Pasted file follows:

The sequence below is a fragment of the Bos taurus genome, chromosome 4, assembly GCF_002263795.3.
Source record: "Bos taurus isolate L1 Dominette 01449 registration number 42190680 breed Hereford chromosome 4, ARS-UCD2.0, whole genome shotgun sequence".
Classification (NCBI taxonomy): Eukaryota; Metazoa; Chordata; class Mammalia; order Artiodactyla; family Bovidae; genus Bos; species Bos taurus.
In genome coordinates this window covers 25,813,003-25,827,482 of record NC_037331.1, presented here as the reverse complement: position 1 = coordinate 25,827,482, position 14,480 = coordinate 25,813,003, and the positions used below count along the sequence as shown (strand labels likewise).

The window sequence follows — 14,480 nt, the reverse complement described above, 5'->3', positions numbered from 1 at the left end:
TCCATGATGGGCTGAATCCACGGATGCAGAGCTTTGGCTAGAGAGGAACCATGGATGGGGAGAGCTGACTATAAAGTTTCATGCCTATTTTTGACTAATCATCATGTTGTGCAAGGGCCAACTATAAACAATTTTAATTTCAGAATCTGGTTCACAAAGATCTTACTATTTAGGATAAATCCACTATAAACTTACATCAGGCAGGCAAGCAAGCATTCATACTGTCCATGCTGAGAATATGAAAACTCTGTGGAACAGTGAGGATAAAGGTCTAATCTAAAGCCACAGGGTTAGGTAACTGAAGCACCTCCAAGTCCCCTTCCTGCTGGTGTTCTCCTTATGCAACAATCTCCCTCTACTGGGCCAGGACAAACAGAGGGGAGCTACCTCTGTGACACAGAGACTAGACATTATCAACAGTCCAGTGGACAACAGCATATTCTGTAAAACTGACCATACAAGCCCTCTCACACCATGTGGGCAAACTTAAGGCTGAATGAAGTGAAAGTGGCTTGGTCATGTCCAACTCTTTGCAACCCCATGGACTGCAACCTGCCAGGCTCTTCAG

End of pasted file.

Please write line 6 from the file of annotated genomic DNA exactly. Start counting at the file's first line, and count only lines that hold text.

TCCATGATGGGCTGAATCCACGGATGCAGAGCTTTGGCTAGAGAGGAACCATGGATGGGGAGAGCTGACTATAAAGTTTCATGCCTATTTTTGACTAATCATCATGTTGTGCAAGGGCCAACTATAAACAATTTTAATTTCAGAATCTGGTTCACAAAGATCTTACTATTTAGGATAAATCCACTATAAACTTACATCAGGCAGGCAAGCAAGCATTCATACTGTCCATGCTGAGAATATGAAAACTCTGTGGAACAGTGAGGATAAAGGTCTAATCTAAAGCCACAGGGTTAGGTAACTGAAGCACCTCCAAGTCCCCTTCCTGCTGGTGTTCTCCTTATGCAACAATCTCCCTCTACTGGGCCAGGACAAACAGAGGGGAGCTACCTCTGTGACACAGAGACTAGACATTATCAACAGTCCAGTGGACAACAGCATATTCTGTAAAACTGACCATACAAGCCCTCTCACACCATGTGGGCAAACTTAAGGCTGAATGAAGTGAAAGTGGCTTGGTCATGTCCAACTCTTTGCAACCCCATGGACTGCAACCTGCCAGGCTCTTCAG